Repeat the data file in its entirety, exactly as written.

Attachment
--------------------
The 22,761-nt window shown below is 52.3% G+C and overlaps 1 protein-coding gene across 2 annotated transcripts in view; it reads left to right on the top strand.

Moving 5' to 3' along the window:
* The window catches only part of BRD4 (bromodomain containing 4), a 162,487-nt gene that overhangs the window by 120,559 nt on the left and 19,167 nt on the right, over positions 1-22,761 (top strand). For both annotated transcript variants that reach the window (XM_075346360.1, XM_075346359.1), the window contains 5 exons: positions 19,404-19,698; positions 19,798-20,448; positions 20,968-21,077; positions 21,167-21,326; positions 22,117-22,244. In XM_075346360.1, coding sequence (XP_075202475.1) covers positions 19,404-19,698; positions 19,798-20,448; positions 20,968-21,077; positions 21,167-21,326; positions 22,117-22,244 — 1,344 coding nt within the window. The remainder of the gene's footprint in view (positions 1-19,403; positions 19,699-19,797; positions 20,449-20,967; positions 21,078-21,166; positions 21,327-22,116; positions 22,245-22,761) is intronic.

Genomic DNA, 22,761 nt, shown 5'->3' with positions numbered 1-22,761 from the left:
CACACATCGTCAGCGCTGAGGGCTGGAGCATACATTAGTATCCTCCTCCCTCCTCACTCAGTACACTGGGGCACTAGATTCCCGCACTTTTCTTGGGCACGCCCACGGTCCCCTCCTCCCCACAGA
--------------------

The 22,761-nt window shown below is 52.3% G+C and overlaps 1 protein-coding gene across 2 annotated transcripts in view; it reads left to right on the top strand.

Moving 5' to 3' along the window:
* The window catches only part of BRD4 (bromodomain containing 4), a 162,487-nt gene that overhangs the window by 120,559 nt on the left and 19,167 nt on the right, over positions 1-22,761 (top strand). For both annotated transcript variants that reach the window (XM_075346360.1, XM_075346359.1), the window contains 5 exons: positions 19,404-19,698; positions 19,798-20,448; positions 20,968-21,077; positions 21,167-21,326; positions 22,117-22,244. In XM_075346360.1, coding sequence (XP_075202475.1) covers positions 19,404-19,698; positions 19,798-20,448; positions 20,968-21,077; positions 21,167-21,326; positions 22,117-22,244 — 1,344 coding nt within the window. The remainder of the gene's footprint in view (positions 1-19,403; positions 19,699-19,797; positions 20,449-20,967; positions 21,078-21,166; positions 21,327-22,116; positions 22,245-22,761) is intronic.

Genomic DNA, 22,761 nt, shown 5'->3' with positions numbered 1-22,761 from the left:
CACACATCGTCAGCGCTGAGGGCTGGAGCATACATTAGTATCCTCCTCCCTCCTCACTCAGTACACTGGGGCACTAGATTCCCGCACTTTTCTTGGGCACGCCCACGGTCCCCTCCTCCCCACAGA